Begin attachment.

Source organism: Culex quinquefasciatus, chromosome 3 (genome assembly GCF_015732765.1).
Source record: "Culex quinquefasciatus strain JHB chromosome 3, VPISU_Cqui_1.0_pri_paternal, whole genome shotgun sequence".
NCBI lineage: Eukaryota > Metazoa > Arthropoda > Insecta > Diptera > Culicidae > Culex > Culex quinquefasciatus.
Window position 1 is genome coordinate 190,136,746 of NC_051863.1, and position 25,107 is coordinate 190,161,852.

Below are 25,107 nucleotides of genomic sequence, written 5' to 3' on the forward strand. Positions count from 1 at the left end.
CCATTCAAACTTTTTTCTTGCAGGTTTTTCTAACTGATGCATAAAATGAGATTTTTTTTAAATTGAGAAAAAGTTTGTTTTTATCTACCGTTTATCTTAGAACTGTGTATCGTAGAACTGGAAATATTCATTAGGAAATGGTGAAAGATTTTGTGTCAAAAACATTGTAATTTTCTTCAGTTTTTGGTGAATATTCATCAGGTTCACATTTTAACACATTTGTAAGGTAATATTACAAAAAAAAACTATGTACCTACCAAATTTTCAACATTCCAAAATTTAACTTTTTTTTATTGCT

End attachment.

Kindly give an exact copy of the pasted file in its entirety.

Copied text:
Source organism: Culex quinquefasciatus, chromosome 3 (genome assembly GCF_015732765.1).
Source record: "Culex quinquefasciatus strain JHB chromosome 3, VPISU_Cqui_1.0_pri_paternal, whole genome shotgun sequence".
NCBI lineage: Eukaryota > Metazoa > Arthropoda > Insecta > Diptera > Culicidae > Culex > Culex quinquefasciatus.
Window position 1 is genome coordinate 190,136,746 of NC_051863.1, and position 25,107 is coordinate 190,161,852.

Below are 25,107 nucleotides of genomic sequence, written 5' to 3' on the forward strand. Positions count from 1 at the left end.
CCATTCAAACTTTTTTCTTGCAGGTTTTTCTAACTGATGCATAAAATGAGATTTTTTTTAAATTGAGAAAAAGTTTGTTTTTATCTACCGTTTATCTTAGAACTGTGTATCGTAGAACTGGAAATATTCATTAGGAAATGGTGAAAGATTTTGTGTCAAAAACATTGTAATTTTCTTCAGTTTTTGGTGAATATTCATCAGGTTCACATTTTAACACATTTGTAAGGTAATATTACAAAAAAAAACTATGTACCTACCAAATTTTCAACATTCCAAAATTTAACTTTTTTTTATTGCT